• Incentive processes: Transparency over the activities conducted by others might be utilized to develop new incentive schemes for web collaboration. Open Source Communities have long been using this type of incentive as programmers contribute to the development of software for obtaining status among their peers. Traditional monetary ways for encouraging individuals or groups is also another way to bring outsiders to solve company’s challenges. HP Labs website does so by financing researchers in the areas desired by the firm. There is no optimum choice as this area should be aligned with the nature of problemscompany is facing and its business strategy.

Looking at the results a multi-year research conducted by industry and a group of European and U.S. universities among more than 200 global companies; we realized that pioneers in this area pay special attention to a series of factors in organizing their web-enabled open innovation efforts. Lessons learned derived from experiences of such companies can provide valuable insights for the ones who want to enter this area.

I will share some more insights derived from our research:

Lessons learned 2: Identify the critical piece of the chain and focus on it

Product Innovation as a process is not only limited to the activities involved in idea management or developing a new concept for a product: The process virtually covers all the activities throughout a product lifecycle, from the inception of the idea till the moment product is offered in the market and/or service after sales is offered to the customers.

Consequently, web-enabled open innovation has found its way to these activities and different models of collaboration with externals are being utilized for each stage of the product lifecycle (See Figure 2 – Click on image for larger view).

Figure 2: Use of web-enabled open innovation in different stages of product lifecycle.

During our research studies, we were curious to see the distribution of companies using web-enabled open innovation in each stage of product lifecycle. We were particularly interested to know if companies have a tendency to use web-technologies in one stage of the innovation process more than others.

…there is a tremendous tendency among many companies to use web-enabled open innovation in the early stages…

After looking at the information derived from our sample companies under study, we realized that there is a tremendous tendency among many companies to use web-enabled open innovation in the early stages of innovation process namely idea and concept generation while many other innovation activities and stages of product lifecycle were neglected.

Find the critical link

At the same time, we noticed that companies which have been successful in the use of web-enabled innovation have taken a different approach and here was when we found out about the second lessons learned: Instead of going with the crowd and focusing on typical applications of web-enabled innovation, pioneers tried to identify where the critical link in the product lifecycle is and focused on using the technology to strengthen that piece of the value chain.

For a company like Google, which is developing numerous applications and products in a short period of time, it is crucial to identify errors and enhancement opportunities quickly so that the products can function flawlessly and in line with customer requirements. Therefore, Google relies heavily on its platform called “Google Labs” so that external developers can provide suitable feedbacks and enhancements applications for its products under development.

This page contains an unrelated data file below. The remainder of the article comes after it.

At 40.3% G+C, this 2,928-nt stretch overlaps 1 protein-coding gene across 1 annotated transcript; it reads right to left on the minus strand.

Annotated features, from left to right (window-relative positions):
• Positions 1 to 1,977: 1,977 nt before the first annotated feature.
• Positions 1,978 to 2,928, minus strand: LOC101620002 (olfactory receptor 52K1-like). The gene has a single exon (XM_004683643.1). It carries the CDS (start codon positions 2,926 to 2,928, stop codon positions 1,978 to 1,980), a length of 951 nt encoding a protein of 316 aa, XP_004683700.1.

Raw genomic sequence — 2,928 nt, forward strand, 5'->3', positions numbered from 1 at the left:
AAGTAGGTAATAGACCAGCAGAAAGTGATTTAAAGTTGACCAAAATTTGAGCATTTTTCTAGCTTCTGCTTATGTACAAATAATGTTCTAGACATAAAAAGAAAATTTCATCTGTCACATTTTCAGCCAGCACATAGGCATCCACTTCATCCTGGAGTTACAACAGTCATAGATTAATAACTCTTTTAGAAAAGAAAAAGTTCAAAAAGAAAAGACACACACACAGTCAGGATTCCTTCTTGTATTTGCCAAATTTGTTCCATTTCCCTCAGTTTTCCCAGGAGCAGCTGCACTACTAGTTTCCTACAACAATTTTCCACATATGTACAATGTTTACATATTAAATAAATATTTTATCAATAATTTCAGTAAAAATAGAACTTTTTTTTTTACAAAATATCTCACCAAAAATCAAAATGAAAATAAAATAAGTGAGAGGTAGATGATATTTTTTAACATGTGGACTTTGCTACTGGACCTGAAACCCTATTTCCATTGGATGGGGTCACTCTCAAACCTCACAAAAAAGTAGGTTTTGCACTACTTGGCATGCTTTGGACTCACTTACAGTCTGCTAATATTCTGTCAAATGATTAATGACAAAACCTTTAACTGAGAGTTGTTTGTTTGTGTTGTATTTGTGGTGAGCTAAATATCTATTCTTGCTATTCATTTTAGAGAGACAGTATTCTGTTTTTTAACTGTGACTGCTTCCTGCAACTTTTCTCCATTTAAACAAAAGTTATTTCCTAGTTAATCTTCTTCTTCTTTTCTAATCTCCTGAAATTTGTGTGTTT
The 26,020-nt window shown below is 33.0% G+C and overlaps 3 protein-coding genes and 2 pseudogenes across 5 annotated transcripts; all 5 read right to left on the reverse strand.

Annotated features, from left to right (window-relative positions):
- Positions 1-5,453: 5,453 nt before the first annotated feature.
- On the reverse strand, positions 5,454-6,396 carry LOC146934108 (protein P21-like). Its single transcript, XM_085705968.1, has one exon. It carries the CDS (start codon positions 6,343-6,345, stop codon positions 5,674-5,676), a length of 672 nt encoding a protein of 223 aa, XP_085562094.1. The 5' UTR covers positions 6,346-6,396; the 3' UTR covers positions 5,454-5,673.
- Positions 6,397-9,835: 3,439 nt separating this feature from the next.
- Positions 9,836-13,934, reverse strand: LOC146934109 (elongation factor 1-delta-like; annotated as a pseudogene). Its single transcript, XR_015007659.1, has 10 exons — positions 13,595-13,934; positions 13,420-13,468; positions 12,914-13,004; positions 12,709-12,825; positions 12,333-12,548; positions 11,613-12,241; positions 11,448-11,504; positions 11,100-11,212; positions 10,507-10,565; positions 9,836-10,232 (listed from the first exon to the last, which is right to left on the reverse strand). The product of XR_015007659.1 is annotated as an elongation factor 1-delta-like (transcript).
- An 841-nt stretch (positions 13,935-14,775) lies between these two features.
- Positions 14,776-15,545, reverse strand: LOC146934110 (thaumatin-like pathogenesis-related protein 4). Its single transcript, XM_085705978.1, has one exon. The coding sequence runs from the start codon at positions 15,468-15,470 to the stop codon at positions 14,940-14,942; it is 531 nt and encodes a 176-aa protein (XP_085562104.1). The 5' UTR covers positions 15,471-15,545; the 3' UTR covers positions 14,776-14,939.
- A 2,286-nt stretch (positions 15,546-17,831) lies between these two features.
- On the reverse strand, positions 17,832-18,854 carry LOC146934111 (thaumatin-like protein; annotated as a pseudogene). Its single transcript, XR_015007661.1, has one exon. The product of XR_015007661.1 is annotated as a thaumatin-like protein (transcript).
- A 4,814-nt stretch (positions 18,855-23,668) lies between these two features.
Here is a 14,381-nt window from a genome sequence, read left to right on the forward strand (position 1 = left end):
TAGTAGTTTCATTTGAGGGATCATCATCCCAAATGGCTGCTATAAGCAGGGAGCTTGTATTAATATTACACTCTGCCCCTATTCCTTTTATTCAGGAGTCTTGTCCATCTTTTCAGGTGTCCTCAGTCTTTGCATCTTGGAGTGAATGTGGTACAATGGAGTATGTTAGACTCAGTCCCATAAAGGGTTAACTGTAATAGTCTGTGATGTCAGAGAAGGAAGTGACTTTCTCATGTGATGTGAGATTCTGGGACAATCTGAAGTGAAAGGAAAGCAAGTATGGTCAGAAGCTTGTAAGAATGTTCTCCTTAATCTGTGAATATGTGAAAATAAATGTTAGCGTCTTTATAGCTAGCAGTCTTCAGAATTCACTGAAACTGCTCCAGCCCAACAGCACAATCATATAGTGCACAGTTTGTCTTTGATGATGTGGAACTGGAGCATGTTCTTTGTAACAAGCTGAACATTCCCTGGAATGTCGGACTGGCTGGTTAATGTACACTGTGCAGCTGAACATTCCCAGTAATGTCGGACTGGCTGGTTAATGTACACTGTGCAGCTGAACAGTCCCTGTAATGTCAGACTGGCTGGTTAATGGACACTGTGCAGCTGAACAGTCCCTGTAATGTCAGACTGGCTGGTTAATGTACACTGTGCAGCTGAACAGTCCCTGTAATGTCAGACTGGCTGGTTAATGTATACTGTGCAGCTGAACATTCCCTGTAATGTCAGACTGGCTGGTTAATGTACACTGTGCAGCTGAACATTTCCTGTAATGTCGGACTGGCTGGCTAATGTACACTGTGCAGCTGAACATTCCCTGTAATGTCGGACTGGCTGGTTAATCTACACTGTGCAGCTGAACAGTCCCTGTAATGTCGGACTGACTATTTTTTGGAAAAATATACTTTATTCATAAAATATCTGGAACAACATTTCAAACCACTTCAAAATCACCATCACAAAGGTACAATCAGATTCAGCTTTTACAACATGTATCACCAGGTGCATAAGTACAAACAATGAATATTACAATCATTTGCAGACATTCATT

Developed products with a low level of complexity are tested by customers online via a web-page. Google also launches some of its products in the preliminary stage or “Beta Version” to the public so that customer can comment and give feedbacks on the potential bugs or enhancement opportunities. However, Google is rarely using idea generation portals or other mechanisms for online ideation as those are less challenging areas for the company.

Which ideas are the true golden nuggets?

I remember a conversation with a European Innovation Director in a global health and body care company where I was told: “At the moment the processes for idea generation and getting consumer insights for the new products all around Europe are working properly; we are getting lots of different ideas from the market through different channels, but our challenge is to identify which ideas are the ones customer value the most…[the act of] prioritizing thousands of ideas we receive and focusing on truly valuable ones is quite a difficult task”.

Figure 3: Refocusing web-enabled innovation from idea generation to idea evaluation in a consumer goods company.

The above mentioned consumer goods company, therefore, started a new initiative to engage consumers through different online platforms to comment on their preferences, value perceived and priorities. The new online initiative helped the firm to find a new powerful lever to prioritize the large pool of ideas in hand and move forward with the most promising ones.

I don’t intend to make this column longer than this therefore, leave the rest for the next month: In the next column I will discuss the disruptive nature of web-technology and its potential to substitute traditional ways of conducting innovation activities.

Till then, let us know what you think!

Ehsan EhsaniAbout Ehsan Ehsani

Ehsan Ehsani is a researcher and consultant in the area of innovation and product development. Working with Accenture Product Innovation and PLM practice in New York City Office, he has consulted and worked with a variety of firms including ExxonMobil, Diageo, Sara Lee, Henkel, Unilever, UPM-Kymmene, Ericsson, SKF, Telefonica, Repsol, Abertis Telecom and Lego. He can be reached at [email protected]